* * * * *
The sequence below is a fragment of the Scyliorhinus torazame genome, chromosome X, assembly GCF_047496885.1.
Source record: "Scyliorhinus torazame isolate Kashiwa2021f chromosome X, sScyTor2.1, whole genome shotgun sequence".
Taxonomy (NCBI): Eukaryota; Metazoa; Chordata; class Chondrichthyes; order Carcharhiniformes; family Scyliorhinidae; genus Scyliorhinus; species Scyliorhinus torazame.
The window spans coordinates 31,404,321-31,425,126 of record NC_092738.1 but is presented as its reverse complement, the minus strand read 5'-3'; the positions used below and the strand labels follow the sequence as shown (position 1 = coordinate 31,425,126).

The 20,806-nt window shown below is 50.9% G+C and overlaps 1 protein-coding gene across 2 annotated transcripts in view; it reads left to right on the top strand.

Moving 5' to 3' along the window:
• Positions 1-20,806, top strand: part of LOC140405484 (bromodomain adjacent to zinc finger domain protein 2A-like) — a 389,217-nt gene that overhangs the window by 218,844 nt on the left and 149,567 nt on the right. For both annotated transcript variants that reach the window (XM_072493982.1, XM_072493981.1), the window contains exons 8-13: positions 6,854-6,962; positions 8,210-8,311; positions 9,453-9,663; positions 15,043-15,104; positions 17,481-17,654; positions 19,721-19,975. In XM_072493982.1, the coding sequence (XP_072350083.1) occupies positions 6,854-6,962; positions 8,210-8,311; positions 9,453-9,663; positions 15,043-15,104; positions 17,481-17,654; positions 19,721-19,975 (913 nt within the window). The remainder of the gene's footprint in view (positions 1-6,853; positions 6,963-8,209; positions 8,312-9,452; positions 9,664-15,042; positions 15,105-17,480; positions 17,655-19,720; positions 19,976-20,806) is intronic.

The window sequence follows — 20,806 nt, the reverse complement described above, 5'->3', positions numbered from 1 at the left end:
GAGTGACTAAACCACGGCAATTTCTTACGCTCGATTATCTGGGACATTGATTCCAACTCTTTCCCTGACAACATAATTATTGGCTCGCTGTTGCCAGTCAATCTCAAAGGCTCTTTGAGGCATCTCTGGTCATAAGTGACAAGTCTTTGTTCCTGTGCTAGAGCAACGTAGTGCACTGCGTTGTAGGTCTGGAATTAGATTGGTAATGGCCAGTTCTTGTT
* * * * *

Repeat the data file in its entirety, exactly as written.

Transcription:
The sequence below is a fragment of the Scyliorhinus torazame genome, chromosome X, assembly GCF_047496885.1.
Source record: "Scyliorhinus torazame isolate Kashiwa2021f chromosome X, sScyTor2.1, whole genome shotgun sequence".
Taxonomy (NCBI): Eukaryota; Metazoa; Chordata; class Chondrichthyes; order Carcharhiniformes; family Scyliorhinidae; genus Scyliorhinus; species Scyliorhinus torazame.
The window spans coordinates 31,404,321-31,425,126 of record NC_092738.1 but is presented as its reverse complement, the minus strand read 5'-3'; the positions used below and the strand labels follow the sequence as shown (position 1 = coordinate 31,425,126).

The 20,806-nt window shown below is 50.9% G+C and overlaps 1 protein-coding gene across 2 annotated transcripts in view; it reads left to right on the top strand.

Moving 5' to 3' along the window:
• Positions 1-20,806, top strand: part of LOC140405484 (bromodomain adjacent to zinc finger domain protein 2A-like) — a 389,217-nt gene that overhangs the window by 218,844 nt on the left and 149,567 nt on the right. For both annotated transcript variants that reach the window (XM_072493982.1, XM_072493981.1), the window contains exons 8-13: positions 6,854-6,962; positions 8,210-8,311; positions 9,453-9,663; positions 15,043-15,104; positions 17,481-17,654; positions 19,721-19,975. In XM_072493982.1, the coding sequence (XP_072350083.1) occupies positions 6,854-6,962; positions 8,210-8,311; positions 9,453-9,663; positions 15,043-15,104; positions 17,481-17,654; positions 19,721-19,975 (913 nt within the window). The remainder of the gene's footprint in view (positions 1-6,853; positions 6,963-8,209; positions 8,312-9,452; positions 9,664-15,042; positions 15,105-17,480; positions 17,655-19,720; positions 19,976-20,806) is intronic.

The window sequence follows — 20,806 nt, the reverse complement described above, 5'->3', positions numbered from 1 at the left end:
GAGTGACTAAACCACGGCAATTTCTTACGCTCGATTATCTGGGACATTGATTCCAACTCTTTCCCTGACAACATAATTATTGGCTCGCTGTTGCCAGTCAATCTCAAAGGCTCTTTGAGGCATCTCTGGTCATAAGTGACAAGTCTTTGTTCCTGTGCTAGAGCAACGTAGTGCACTGCGTTGTAGGTCTGGAATTAGATTGGTAATGGCCAGTTCTTGTT